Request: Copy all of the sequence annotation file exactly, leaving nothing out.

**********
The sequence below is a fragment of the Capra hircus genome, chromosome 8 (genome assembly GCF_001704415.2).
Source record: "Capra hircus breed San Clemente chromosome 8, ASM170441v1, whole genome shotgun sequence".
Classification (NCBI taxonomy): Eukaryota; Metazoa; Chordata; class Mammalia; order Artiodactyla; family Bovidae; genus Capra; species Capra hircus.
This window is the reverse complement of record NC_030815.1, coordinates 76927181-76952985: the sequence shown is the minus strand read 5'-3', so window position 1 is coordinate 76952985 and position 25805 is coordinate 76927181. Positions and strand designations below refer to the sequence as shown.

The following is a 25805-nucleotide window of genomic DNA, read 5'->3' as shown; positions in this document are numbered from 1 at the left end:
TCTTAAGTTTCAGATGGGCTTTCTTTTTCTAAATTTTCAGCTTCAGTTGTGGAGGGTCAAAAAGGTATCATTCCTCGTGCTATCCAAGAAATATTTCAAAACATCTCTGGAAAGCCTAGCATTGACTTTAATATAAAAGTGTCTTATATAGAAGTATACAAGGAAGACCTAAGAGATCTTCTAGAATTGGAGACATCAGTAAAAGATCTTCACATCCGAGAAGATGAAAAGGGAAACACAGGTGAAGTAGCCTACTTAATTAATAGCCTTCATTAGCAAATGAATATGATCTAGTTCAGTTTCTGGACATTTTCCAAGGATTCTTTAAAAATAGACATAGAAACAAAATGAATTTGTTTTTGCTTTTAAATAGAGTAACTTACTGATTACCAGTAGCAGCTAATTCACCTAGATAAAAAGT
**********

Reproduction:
The sequence below is a fragment of the Capra hircus genome, chromosome 8 (genome assembly GCF_001704415.2).
Source record: "Capra hircus breed San Clemente chromosome 8, ASM170441v1, whole genome shotgun sequence".
Classification (NCBI taxonomy): Eukaryota; Metazoa; Chordata; class Mammalia; order Artiodactyla; family Bovidae; genus Capra; species Capra hircus.
This window is the reverse complement of record NC_030815.1, coordinates 76927181-76952985: the sequence shown is the minus strand read 5'-3', so window position 1 is coordinate 76952985 and position 25805 is coordinate 76927181. Positions and strand designations below refer to the sequence as shown.

The following is a 25805-nucleotide window of genomic DNA, read 5'->3' as shown; positions in this document are numbered from 1 at the left end:
TCTTAAGTTTCAGATGGGCTTTCTTTTTCTAAATTTTCAGCTTCAGTTGTGGAGGGTCAAAAAGGTATCATTCCTCGTGCTATCCAAGAAATATTTCAAAACATCTCTGGAAAGCCTAGCATTGACTTTAATATAAAAGTGTCTTATATAGAAGTATACAAGGAAGACCTAAGAGATCTTCTAGAATTGGAGACATCAGTAAAAGATCTTCACATCCGAGAAGATGAAAAGGGAAACACAGGTGAAGTAGCCTACTTAATTAATAGCCTTCATTAGCAAATGAATATGATCTAGTTCAGTTTCTGGACATTTTCCAAGGATTCTTTAAAAATAGACATAGAAACAAAATGAATTTGTTTTTGCTTTTAAATAGAGTAACTTACTGATTACCAGTAGCAGCTAATTCACCTAGATAAAAAGT